MONEY Travel

How One Family Discovered a Vacation in a Box

201407_SPE_VACATIONBOX
R. Kikuo Johnson

Buying a $1,000-plus roof cargo box sure sounded like a waste of money to this dad. Here's why he was wrong.

My go-to strategy as a smart consumer is simple: inaction. Unlike, say, folks who own 3-D TVs—80% of whom now say they regret the purchase—I rarely wish I hadn’t bought something. That’s easy when you follow the gospel of doing, and buying, nothing. Sometimes, though, sitting on your hands can get you into trouble. Like when your wife asks about the roof cargo box that you were supposed to buy, and that the family needs for a vacation in three days.

I could blame only myself. We’d talked about this purchase months earlier, but the options had seemed chintzy (bound to fall off on the highway), bulky (where the heck would we store the thing?), bizarrely expensive ($1,500 for a hunk of plastic?), or all of the above. Plus, we’d use it only a couple of times a year.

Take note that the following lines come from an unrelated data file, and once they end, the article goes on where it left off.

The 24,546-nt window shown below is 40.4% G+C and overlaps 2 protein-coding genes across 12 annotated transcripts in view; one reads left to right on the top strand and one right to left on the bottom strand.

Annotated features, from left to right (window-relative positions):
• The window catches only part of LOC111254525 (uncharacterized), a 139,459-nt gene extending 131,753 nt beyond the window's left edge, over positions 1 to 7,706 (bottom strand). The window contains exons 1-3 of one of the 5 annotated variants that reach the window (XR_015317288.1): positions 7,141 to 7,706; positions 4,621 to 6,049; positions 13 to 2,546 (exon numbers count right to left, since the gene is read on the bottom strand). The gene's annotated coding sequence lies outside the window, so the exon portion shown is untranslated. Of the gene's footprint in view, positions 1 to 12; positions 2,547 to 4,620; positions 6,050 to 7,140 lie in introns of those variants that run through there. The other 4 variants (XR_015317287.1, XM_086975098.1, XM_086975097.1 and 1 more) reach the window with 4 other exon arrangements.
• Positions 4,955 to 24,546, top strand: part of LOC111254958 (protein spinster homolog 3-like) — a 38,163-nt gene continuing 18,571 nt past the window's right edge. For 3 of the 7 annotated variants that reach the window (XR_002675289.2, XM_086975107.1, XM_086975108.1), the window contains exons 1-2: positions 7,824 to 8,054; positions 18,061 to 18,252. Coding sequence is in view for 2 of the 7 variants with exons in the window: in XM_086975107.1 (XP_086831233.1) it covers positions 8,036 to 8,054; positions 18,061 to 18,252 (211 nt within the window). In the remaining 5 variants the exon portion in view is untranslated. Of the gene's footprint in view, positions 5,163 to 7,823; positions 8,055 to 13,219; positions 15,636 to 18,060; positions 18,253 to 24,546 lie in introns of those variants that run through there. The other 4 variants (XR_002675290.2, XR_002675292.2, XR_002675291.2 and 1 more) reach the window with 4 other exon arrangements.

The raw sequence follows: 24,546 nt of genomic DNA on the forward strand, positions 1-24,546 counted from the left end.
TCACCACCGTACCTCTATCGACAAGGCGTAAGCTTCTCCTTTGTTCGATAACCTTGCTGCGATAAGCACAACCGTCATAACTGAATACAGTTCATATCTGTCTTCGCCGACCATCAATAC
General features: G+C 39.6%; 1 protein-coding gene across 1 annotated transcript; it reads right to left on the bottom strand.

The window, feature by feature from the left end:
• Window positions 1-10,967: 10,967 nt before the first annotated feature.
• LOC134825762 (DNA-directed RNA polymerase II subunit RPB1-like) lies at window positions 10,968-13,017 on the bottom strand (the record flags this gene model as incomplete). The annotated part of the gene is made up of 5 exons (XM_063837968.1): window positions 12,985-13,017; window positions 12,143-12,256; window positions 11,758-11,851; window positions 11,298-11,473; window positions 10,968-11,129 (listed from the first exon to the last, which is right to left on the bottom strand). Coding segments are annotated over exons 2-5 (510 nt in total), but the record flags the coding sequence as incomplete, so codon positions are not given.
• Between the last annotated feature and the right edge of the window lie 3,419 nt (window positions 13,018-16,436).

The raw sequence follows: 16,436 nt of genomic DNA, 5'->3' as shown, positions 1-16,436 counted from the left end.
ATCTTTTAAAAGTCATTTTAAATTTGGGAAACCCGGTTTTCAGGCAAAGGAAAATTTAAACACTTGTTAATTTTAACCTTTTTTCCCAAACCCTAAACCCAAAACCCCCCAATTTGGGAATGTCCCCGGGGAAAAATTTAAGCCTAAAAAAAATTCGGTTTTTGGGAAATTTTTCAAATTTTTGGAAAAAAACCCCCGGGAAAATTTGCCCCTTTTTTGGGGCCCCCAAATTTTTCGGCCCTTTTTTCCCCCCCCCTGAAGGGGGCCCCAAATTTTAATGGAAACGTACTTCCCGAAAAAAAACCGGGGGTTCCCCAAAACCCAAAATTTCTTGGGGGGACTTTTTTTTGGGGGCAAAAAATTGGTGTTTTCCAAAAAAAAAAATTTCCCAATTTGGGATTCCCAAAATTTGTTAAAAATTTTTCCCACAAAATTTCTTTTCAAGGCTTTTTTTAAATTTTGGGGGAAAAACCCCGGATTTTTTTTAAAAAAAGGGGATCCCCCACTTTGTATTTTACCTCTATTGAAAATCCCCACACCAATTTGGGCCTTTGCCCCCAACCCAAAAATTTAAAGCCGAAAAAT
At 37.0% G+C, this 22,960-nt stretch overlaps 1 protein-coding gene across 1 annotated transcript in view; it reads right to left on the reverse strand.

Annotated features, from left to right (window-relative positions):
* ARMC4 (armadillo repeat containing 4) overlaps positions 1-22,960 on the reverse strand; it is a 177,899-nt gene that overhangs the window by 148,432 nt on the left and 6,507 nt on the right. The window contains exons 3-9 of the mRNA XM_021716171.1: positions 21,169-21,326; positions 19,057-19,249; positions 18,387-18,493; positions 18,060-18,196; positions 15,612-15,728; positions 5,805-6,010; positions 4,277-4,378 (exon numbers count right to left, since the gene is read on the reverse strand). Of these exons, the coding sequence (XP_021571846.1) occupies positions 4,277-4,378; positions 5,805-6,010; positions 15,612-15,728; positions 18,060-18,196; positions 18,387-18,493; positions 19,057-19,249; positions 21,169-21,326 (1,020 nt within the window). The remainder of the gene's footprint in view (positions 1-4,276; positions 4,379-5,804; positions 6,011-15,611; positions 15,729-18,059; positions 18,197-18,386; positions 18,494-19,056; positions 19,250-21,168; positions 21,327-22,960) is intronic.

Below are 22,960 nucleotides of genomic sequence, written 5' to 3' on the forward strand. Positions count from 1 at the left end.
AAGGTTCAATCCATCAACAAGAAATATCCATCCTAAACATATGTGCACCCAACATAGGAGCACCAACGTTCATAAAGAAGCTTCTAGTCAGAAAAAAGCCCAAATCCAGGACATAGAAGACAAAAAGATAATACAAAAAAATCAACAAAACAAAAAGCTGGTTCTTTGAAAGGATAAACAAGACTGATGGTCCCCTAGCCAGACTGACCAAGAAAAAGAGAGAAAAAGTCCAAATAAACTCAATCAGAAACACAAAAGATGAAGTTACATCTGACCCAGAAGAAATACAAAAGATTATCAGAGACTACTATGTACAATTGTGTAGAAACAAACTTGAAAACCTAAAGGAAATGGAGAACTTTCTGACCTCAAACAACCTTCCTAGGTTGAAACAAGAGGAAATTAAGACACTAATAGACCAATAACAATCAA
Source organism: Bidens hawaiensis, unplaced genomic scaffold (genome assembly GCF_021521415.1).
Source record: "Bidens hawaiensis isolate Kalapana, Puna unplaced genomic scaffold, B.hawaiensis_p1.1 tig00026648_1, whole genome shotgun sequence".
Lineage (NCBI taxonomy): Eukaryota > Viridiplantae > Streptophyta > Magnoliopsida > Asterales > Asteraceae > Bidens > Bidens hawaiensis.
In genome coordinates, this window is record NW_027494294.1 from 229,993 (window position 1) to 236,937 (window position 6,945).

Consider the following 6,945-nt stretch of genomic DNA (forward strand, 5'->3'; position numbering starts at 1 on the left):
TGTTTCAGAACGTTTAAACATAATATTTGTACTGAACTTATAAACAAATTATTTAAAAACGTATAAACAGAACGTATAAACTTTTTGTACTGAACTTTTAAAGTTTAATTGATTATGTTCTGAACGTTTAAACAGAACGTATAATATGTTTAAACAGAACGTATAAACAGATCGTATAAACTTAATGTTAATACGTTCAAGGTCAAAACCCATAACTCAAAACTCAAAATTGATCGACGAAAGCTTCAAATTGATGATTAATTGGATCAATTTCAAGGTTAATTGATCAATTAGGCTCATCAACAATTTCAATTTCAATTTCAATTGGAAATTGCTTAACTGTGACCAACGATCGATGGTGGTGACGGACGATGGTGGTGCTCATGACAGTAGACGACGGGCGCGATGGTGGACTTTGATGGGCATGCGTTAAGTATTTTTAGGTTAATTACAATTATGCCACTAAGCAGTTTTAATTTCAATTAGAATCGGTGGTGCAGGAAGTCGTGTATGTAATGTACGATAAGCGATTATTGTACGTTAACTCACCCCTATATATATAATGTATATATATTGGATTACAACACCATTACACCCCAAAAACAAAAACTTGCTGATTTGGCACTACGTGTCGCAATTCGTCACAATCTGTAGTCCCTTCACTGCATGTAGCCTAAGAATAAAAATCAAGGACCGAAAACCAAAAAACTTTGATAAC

Maybe the issue would resolve itself, like the way I tell buddies that I’m debating buying a new tool and poof!—there’s one available to borrow. How this would happen for the roof box, I hadn’t a clue. That didn’t stop me from doing nothing.

Which is where things stood days before my wife expected to see one atop our Honda Pilot. I resorted to my go-to response: “Ummm …” To which Jessica disgustedly left, bound for the local ski shop to buy the box herself.

Sure enough, our Thule Force XXL 626, plus roof rack and “Aeroblade load bars,” cost way more than it should—north of $1,000 with installation. Guess what? I love the thing. Yes, we use the box sparingly. Half-dozen times a year tops. When we need it, though, we really need it. Our clan, already large enough to field a basketball team, recently welcomed child No. 4. With the Thule, our six-person family can once again go almost anywhere and do almost anything together.

I worried the box would be dust-collecting clutter. Instead, it’s come to represent freedom and adventure. Not the adrenalized kind in ads (we’re not going kite- surfing anytime soon) but in the real-world sense, like “Finally, a place to throw these beach chairs!” The Thule genuinely makes life easier and more fun, which is rare for any purchase, let alone some stupid piece of plastic.

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